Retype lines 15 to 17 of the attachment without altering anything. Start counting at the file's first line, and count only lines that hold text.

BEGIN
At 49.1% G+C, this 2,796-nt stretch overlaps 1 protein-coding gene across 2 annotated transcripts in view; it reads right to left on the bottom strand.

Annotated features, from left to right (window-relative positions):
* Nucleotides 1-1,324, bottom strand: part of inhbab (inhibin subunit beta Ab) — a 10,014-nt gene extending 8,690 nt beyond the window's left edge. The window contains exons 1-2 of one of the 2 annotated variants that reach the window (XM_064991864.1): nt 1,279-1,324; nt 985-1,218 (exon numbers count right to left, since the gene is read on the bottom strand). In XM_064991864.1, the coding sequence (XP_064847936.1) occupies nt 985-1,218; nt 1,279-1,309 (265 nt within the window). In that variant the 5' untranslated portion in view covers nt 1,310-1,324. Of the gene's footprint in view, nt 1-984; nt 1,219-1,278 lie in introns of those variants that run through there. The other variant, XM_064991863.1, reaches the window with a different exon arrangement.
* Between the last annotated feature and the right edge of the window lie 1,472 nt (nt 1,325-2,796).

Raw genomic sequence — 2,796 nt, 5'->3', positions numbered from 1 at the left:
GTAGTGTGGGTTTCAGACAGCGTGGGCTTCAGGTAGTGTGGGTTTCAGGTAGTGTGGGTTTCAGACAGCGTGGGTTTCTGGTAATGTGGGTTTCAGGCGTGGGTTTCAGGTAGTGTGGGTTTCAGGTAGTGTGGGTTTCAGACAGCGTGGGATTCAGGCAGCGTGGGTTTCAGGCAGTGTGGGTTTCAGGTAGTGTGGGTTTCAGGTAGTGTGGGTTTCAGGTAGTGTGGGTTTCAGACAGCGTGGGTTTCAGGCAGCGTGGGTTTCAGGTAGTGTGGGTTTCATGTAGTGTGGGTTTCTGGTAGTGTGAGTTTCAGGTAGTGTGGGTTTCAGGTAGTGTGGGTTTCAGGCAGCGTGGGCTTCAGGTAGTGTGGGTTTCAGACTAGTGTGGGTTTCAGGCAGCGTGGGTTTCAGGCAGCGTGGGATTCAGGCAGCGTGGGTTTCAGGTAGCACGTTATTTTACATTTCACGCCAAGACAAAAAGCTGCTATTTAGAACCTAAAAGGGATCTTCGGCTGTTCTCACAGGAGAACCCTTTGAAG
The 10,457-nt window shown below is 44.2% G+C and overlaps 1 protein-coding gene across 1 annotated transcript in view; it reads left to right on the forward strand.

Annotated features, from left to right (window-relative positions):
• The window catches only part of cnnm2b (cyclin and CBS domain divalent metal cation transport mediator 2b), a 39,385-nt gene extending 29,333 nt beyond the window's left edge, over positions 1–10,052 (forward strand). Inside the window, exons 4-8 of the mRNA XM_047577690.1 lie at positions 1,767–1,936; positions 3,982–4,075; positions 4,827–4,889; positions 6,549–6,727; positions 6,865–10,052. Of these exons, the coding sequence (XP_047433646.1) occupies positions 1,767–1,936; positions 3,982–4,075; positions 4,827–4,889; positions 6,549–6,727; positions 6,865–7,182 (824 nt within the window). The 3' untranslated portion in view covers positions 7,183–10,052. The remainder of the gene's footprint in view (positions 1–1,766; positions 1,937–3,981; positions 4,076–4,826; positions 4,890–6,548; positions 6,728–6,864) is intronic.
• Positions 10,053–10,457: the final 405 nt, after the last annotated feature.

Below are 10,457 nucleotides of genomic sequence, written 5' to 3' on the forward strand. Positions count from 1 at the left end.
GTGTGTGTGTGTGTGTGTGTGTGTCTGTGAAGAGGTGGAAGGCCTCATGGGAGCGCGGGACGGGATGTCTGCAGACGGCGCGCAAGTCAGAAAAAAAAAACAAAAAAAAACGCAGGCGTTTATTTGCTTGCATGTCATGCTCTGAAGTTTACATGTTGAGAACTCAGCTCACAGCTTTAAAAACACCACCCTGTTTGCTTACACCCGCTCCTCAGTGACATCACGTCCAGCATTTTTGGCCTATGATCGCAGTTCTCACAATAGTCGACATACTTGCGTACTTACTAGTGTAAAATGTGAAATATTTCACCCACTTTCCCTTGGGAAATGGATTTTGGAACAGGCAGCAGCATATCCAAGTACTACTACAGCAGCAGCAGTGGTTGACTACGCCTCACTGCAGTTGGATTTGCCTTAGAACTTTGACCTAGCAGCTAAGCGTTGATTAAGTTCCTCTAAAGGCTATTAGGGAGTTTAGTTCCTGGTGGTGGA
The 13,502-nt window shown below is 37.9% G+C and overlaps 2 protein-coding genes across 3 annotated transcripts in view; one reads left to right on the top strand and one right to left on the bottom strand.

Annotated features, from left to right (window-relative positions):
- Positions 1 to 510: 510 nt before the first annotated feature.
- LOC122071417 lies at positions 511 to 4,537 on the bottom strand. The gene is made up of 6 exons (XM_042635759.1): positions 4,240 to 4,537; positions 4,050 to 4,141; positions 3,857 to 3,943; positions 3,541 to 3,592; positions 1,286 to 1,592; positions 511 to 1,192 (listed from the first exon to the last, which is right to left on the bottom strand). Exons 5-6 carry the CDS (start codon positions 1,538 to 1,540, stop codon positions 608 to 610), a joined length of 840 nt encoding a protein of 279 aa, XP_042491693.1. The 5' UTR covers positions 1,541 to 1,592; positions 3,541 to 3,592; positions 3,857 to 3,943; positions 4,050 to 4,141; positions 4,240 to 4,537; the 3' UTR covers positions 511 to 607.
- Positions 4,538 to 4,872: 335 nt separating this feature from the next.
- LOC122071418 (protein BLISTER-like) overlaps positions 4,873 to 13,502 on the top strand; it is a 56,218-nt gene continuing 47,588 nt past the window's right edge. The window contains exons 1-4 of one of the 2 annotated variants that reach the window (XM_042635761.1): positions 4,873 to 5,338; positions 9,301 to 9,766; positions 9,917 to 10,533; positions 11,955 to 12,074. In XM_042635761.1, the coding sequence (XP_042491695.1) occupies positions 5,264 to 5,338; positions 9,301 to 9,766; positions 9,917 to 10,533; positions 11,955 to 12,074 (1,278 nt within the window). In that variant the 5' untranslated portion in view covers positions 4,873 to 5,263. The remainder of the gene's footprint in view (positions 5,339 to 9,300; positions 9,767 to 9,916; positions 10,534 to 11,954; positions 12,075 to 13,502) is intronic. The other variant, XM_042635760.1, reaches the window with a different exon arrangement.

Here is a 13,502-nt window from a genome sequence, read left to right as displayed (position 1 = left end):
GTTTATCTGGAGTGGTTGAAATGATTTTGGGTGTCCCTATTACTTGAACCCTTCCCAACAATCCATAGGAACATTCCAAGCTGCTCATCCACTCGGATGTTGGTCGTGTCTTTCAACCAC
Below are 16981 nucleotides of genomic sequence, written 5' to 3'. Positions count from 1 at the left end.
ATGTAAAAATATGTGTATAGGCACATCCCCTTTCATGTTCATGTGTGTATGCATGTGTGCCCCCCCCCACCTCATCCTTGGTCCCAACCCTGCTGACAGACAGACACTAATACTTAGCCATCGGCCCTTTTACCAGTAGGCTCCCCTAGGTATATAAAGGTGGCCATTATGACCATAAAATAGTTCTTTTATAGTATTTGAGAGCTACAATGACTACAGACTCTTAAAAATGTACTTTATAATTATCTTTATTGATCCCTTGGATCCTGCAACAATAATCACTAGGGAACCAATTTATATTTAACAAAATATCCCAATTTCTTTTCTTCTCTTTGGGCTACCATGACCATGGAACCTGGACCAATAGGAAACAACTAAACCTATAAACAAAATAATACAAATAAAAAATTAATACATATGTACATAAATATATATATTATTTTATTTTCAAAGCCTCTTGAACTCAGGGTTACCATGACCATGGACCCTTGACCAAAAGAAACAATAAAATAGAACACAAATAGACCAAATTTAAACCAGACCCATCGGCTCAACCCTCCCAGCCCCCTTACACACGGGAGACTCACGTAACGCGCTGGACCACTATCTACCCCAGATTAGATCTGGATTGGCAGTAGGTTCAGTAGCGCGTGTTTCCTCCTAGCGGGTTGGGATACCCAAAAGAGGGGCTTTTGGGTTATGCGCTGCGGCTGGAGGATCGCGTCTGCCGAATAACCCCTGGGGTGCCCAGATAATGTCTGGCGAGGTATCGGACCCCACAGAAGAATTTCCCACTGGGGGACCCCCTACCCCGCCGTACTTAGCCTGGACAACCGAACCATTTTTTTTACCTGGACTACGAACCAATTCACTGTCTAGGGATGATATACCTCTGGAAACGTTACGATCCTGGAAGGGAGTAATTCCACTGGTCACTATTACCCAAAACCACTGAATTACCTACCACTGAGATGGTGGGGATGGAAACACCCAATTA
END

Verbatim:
- Positions 1 to 510: 510 nt before the first annotated feature.
- LOC122071417 lies at positions 511 to 4,537 on the bottom strand. The gene is made up of 6 exons (XM_042635759.1): positions 4,240 to 4,537; positions 4,050 to 4,141; positions 3,857 to 3,943; positions 3,541 to 3,592; positions 1,286 to 1,592; positions 511 to 1,192 (listed from the first exon to the last, which is right to left on the bottom strand). Exons 5-6 carry the CDS (start codon positions 1,538 to 1,540, stop codon positions 608 to 610), a joined length of 840 nt encoding a protein of 279 aa, XP_042491693.1. The 5' UTR covers positions 1,541 to 1,592; positions 3,541 to 3,592; positions 3,857 to 3,943; positions 4,050 to 4,141; positions 4,240 to 4,537; the 3' UTR covers positions 511 to 607.
- Positions 4,538 to 4,872: 335 nt separating this feature from the next.